Politics & Media
Jan 18, 2016, 10:22AM

The Virtues of Performing Progressivism

Freddie deBoer wants to let you know he's virtuous—and that's okay.

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It sometimes seems like the left is afraid of speech.

No, people on the left are not totalitarians who want to stifle dissent; that characterization is a right wing fantasy. But the left does often express a distrust of speech as inauthentic, false, and deceptive. People, the left worries, may express left opinions to impress others, or to show they're part of a particular group. They say what others want to hear, rather than what they really think. They make easy claims to righteousness, rather than doing the hard work of fighting injustice. Feminist and anti-racist writers don't actually want to change the world, is the worry. Instead, they just want to people to cheer for them, and to build their careers. Speech, as a goal in itself, may be undermining the movement.

There's no shortage of speech about the inauthenticity, self-indulgence, and danger of speech acts. Jia Tolentino at Jezebel, for example, wrote a popular post denouncing the genre of essays in which authors boast about avoiding media by white men. Reading and buying books by women and people of color is a good goal, Tolentino says, but it can quickly turn into (white, male) people patting themselves on the back for being awesome, rather than actually promoting books by diverse authors.  Or, as Freddie deBoer puts it in somewhat self-contradicting prose, "I think that there is a habituated vocabulary of progressive derision that has come unglued from actual progressive practice." For deBoer, much left speech is not about the hard work of changing the world, but is instead about  "signaling your progressive virtuousness to the already convinced."

You can see deBoer and Tolentino's point—talk is cheap. How does saying, "I'm only reading books by women!" help women in any concrete way? Shouldn't you be protesting, or contributing to Planned Parenthood instead? Speech is a distraction, and can even cause harm, when the privileged get paid to flaunt their virtue at the expense of those who are actually marginalized and suffering.

But doesn't this argument cut both ways? Yes: boasting about reading non-white authors can be self-indulgent signaling. But what about boasting about seeing through the self-indulgent signaling? When deBoer declares that other progressives are signaling their progressive virtuousness, isn't he in turn signaling his own virtuous superiority to those other progressive's faux virtuousness? And when I point out deBoer's signaling, then I’m also signaling, and on and on.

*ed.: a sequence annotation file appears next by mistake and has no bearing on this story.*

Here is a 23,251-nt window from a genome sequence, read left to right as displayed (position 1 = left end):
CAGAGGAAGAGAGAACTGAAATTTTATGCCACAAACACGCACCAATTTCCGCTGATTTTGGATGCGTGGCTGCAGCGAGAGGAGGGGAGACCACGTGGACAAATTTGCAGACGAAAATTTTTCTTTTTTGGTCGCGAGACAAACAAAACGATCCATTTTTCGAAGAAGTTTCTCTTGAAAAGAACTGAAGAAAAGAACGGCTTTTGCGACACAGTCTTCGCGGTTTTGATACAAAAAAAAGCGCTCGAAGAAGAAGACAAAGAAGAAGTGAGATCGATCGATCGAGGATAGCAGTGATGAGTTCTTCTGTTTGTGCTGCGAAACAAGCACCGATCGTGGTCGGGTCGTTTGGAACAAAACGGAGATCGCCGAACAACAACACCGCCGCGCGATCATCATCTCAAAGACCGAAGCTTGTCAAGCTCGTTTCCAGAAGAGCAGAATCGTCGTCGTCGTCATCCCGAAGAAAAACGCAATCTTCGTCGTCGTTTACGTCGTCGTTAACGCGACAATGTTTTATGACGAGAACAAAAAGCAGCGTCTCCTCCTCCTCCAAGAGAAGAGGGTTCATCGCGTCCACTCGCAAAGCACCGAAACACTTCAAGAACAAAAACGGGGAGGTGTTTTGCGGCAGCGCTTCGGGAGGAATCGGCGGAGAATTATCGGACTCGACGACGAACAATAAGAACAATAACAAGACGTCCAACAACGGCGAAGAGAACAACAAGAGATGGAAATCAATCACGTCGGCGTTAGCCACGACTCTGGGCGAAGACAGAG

Speech; it signals. When you speak, you aren't just speaking about what you're speaking about; you're saying something about yourself. To say, "racism is bad" is to say, "I am the type of person who thinks racism is bad." Speech is about identity and community as well as about denotation. We’re all already corrupted as soon as we open our mouths or hit the keyboard. Even Jezebel and deBoer are tainted. The world is corrupt, and we have no recourse but to fall silent.

Before we despair, though, it's worth asking: why are we afraid of identity and community? What's wrong with signaling, anyway? Political movements are in part about convincing those you disagree with, through lobbying, protest, and argument. But they're also about creating consensus and norms among those who do agree with you.  Yes, deBoer is engaged in self-aggrandizement when he tells everyone they're not focused on the cause like he is. But he's also engaged in trying to build a community consensus around the idea that people should be focused on the cause. Signaling doesn't just say, "Hey, I, Freddie deBoer (or Noah Berlatsky) am great!" It also says, "This is how you go about being a good person."

Political movements need community, which means that they need signaling. It's true that some can use elaborate declarations of virtue to obscure their own wrongdoing, and you want to watch out for that. But knee-jerk accusations of hypocrisy and bad faith can also be corrosive. The fact that people on the left use language to signal they belong to the left is not a cause for hand-wringing. It's an inevitable part of any effort to create, disseminate, and codify a common set of values. You can't build a progressive movement on fear of community—which means you can't build a progressive movement on fear of the ways in which people signal to each other that they belong.

—Follow Noah Berlatsky on Twitter: @hoodedu


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